Fissured tongue is a common, benign clinical condition of unknown etiology usually affecting the dorsum of the tongue.  On physical examination, numerous grooves or fissures are seen on the dorsal surface of the tongue; these are usually a few millimeters in depth. They may occur in isolated areas of the tongue or may cover the entire dorsum.
Hairy tongue is a common, benign clinical condition with the hairy appearance on the dorsal tongue caused by keratin retention on the top of the filiform papillae. The color of the elongated papillae may range from yellow to brown-black. There may be a difference in the color of the elongated papillae due to the exogenous staining from different foods, tobacco, and bacteria that are chromogenic.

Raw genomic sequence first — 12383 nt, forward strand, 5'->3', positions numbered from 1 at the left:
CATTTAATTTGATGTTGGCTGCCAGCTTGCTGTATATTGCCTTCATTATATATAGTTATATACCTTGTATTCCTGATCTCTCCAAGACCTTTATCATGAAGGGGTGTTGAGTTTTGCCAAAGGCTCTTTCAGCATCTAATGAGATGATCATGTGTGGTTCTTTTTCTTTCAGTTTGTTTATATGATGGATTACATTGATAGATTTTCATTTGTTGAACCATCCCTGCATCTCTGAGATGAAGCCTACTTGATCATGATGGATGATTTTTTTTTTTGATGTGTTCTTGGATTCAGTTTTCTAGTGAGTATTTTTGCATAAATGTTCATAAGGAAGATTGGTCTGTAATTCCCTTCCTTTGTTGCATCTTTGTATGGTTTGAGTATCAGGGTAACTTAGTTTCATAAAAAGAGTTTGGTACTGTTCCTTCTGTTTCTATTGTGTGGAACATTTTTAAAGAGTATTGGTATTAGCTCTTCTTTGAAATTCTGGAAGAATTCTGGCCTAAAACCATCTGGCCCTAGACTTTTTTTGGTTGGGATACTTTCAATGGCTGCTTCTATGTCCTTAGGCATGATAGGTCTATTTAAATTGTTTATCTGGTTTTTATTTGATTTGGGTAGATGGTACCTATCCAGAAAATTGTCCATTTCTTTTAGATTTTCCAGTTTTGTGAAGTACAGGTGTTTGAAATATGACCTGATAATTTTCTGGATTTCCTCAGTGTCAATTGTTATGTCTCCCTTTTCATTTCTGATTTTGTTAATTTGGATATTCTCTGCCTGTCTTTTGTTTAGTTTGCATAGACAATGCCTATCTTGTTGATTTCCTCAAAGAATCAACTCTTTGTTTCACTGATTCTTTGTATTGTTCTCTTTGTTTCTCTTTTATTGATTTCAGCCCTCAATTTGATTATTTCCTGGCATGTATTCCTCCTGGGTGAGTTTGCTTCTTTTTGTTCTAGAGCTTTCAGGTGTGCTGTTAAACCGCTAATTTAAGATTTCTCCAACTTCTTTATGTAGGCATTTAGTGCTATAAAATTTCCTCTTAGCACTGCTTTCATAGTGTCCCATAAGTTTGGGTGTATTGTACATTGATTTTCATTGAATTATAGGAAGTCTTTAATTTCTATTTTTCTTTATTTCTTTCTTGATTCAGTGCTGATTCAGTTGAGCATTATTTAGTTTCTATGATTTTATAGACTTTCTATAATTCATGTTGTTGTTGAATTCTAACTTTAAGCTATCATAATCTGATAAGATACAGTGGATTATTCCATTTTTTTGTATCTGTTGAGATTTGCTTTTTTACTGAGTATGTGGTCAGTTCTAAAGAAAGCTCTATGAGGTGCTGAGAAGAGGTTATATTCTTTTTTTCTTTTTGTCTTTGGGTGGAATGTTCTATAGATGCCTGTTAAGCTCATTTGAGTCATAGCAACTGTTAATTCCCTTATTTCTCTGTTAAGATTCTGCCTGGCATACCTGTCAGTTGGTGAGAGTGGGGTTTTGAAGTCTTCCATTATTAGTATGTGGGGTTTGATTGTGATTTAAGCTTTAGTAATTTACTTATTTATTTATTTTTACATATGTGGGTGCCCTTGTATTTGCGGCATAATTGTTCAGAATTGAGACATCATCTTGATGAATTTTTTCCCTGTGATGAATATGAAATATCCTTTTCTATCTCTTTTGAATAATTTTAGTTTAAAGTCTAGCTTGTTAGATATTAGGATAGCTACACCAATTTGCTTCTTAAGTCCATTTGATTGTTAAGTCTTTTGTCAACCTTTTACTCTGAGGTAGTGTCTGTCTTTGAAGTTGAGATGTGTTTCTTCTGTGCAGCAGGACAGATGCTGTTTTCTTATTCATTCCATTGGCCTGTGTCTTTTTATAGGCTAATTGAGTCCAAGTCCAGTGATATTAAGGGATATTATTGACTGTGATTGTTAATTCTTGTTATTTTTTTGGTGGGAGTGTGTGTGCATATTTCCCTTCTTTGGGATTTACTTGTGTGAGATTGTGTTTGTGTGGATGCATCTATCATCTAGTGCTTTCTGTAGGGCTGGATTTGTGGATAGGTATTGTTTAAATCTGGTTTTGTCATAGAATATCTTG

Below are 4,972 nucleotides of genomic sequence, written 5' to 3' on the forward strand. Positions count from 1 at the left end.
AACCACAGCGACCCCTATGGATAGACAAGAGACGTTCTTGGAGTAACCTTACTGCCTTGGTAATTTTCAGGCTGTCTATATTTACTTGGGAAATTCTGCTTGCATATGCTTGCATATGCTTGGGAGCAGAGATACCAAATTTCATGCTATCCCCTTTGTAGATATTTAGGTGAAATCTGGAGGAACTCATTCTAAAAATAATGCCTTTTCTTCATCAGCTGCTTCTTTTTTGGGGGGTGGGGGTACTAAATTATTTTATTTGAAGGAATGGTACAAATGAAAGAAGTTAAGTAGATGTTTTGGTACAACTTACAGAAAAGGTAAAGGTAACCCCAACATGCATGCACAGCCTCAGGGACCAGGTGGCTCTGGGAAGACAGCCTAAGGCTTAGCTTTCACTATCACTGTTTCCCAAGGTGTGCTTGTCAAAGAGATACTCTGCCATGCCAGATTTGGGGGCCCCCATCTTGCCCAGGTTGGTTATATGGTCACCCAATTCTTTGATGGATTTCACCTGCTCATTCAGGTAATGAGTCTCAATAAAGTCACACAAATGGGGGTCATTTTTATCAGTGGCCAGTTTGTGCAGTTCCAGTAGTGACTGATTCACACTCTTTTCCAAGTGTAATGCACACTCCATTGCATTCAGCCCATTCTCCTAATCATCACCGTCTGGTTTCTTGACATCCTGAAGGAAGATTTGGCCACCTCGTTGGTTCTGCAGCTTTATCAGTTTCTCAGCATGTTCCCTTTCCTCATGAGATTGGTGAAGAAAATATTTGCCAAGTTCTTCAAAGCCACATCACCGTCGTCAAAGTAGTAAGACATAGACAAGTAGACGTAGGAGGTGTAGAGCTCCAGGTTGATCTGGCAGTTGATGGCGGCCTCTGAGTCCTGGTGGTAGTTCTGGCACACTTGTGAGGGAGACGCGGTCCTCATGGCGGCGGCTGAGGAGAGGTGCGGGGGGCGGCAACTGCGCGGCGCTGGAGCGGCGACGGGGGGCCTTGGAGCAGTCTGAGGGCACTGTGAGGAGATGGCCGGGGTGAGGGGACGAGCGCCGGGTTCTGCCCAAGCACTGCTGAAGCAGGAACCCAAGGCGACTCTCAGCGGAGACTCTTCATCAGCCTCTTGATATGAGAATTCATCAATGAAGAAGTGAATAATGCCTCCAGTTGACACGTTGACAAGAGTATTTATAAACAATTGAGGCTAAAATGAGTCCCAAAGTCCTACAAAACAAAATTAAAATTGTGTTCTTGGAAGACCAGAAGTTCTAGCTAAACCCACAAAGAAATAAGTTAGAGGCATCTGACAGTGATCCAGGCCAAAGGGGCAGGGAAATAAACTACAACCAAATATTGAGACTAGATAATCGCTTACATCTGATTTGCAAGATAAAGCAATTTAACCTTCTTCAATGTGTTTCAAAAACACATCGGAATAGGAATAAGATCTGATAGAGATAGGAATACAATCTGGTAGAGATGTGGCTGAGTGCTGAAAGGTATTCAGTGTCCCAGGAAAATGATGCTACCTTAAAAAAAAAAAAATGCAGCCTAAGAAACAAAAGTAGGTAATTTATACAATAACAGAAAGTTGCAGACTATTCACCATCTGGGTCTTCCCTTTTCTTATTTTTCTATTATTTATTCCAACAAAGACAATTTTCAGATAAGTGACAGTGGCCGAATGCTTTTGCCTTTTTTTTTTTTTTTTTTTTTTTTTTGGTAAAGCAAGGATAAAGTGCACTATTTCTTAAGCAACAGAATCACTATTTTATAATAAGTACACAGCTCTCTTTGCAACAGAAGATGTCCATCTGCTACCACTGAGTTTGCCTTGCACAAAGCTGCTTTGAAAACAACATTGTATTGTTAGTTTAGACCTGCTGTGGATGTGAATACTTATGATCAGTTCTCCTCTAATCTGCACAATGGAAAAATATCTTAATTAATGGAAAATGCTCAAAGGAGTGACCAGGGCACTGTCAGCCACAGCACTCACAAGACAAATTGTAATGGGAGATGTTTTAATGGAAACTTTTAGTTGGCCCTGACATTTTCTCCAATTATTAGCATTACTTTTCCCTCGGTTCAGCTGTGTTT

Geographic tongue is a common, benign clinical condition that affects the lateral margins, the tip, and the dorsal part of the tongue. Rarely, it may occur at other sites within the mouth, such as the buccal mucosa, the labial mucosa, and the soft palate. Geographic tongue presents as well-delineated areas of erythema with raised white circinate edges. 
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